Behaviour change needs a workflow solution, not a learning solution. Think about it… When I ask people in Learning & Development (L&D) what they think is the purpose of training, they give answers like learning, knowledge, new skills, compliance etc. Then the answers start to change as people reflect on the desired end result from training. They usually begin to home in on a purpose for training that is about helping people develop so they can be better at doing what they do on behalf of their employer. They arrive at something like, “The purpose of training is to improve competence and change the way people do things so they perform better and consistently get better results at work”.
In essence, unless the training is fulfilling some tick box compliance requirement, it all comes back to behaviour change. We train people because we want them to change their behaviour, yet when I look at the way people commonly deliver training, it is not a recipe for behaviour change.
So, what is a recipe for behaviour change?
Think of something you do that you are good at. Were you always that good? Probably not. How did you get good at it? You started doing it then practiced.
I know this seems obvious, but for someone to develop a new behaviour and do things differently, they have to start doing things differently. Then they have to do those different things enough times to get to a threshold level of competence. Then they probably need to do them even more times to develop the new behaviour into a habit that will be sustained over time. Learning without doing does not lead to behaviour change.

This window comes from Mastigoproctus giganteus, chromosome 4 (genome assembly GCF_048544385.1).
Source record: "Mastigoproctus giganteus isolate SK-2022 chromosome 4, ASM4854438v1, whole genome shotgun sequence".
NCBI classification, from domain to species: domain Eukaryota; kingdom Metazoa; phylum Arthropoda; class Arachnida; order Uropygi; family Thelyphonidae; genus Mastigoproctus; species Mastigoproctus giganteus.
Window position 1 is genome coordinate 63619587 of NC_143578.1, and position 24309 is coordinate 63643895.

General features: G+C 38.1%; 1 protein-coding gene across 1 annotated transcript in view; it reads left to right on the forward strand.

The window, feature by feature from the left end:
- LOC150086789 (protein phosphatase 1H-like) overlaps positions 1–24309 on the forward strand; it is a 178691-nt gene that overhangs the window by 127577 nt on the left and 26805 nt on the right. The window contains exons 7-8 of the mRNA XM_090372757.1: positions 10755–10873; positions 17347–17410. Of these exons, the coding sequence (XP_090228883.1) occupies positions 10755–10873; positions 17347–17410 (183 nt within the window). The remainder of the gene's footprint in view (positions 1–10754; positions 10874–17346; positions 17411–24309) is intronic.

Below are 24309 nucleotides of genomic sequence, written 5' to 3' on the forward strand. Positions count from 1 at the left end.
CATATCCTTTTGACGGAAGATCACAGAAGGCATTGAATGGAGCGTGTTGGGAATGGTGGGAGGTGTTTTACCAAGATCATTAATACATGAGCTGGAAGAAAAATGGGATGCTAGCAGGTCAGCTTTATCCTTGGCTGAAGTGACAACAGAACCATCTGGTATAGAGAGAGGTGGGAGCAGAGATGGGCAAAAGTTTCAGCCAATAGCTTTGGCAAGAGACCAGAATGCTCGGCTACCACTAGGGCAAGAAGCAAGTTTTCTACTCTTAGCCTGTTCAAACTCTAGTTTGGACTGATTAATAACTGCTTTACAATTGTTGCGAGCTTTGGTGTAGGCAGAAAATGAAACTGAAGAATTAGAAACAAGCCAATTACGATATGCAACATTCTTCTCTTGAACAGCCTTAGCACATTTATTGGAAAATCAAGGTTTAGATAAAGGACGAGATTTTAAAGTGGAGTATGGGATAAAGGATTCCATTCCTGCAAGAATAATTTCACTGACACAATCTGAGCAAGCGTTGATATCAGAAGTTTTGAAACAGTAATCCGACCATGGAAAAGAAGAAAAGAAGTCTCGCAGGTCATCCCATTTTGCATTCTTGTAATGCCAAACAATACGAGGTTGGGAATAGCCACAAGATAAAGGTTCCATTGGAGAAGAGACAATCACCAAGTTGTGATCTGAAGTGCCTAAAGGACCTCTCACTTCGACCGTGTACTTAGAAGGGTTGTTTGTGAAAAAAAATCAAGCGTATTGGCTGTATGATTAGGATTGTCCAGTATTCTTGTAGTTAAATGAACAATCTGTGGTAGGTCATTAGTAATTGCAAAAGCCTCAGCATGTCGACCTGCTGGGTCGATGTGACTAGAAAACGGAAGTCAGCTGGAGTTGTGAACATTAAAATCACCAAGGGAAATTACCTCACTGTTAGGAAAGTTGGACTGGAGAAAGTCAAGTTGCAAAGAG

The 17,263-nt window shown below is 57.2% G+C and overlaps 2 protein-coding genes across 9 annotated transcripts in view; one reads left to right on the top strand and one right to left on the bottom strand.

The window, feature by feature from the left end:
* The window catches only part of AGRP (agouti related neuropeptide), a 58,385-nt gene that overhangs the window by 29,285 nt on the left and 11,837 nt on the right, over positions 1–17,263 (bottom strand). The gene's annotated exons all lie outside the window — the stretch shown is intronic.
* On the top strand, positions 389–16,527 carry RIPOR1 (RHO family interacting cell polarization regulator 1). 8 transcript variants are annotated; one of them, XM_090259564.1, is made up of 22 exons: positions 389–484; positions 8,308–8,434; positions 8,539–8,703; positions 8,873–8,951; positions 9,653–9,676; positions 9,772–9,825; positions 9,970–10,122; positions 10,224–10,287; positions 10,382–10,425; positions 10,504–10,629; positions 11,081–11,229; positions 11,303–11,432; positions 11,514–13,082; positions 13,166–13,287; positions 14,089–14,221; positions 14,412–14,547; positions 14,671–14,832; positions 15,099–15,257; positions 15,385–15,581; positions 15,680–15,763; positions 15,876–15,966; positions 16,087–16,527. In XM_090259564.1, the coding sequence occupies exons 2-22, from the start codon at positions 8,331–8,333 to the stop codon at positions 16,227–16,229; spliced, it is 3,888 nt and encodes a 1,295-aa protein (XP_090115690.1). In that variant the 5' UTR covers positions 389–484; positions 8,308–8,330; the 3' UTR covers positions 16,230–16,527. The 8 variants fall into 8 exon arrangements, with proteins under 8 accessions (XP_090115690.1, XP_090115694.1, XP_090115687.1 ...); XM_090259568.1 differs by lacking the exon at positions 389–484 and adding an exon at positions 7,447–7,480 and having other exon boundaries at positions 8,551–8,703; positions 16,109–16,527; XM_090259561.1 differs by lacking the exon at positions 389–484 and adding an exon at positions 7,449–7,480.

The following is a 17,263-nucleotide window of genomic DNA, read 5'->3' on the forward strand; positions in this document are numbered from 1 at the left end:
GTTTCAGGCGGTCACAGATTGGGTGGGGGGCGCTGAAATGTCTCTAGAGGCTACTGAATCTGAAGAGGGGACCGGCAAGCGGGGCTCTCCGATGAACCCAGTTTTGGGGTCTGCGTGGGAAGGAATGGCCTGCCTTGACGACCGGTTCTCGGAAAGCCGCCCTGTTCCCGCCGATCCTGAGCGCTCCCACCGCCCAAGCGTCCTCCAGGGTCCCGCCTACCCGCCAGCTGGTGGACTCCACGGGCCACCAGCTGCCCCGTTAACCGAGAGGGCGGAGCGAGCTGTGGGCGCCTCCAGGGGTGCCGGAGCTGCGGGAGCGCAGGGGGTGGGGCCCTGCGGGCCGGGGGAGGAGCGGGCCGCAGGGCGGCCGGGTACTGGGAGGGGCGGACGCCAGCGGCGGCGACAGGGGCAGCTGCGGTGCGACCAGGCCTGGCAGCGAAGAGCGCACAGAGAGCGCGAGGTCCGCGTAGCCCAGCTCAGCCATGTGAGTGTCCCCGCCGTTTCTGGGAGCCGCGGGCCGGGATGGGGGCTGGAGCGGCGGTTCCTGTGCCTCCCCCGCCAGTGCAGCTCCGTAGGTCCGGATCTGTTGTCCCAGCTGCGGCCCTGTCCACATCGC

During the time they are practising a new behaviour, the employee will need support, guidance, some information, maybe some coaching, and obviously the opportunity to do the practice required.
In essence, to achieve sustained behaviour change within our employees, we need to provide them a sequence of activities and some different inputs over a period of time that are designed with the end result in mind. This is how we can ‘deliver’ behaviour change.
What we have just described is termed a workflow. According to Wikipedia, a workflow consists of an orchestrated and repeatable pattern of activity that leads to a specific outcome. If the steps in the workflow are followed as prescribed, the outcome will be attained.
If the outcome of your learning initiative is behaviour change, then you need a workflow solution, not a learning solution. I’m not saying that learning isn’t required; what I am saying is that learning is only one of the many steps in the workflow required to achieve the behaviour change you want.
Are you applying a workflow approach to delivering L&D, or are planning to do so? I’d be keen to hear how you are doing it, or the challenges that stop you doing it…”
Here’s more about how to implement a learning workflow approach.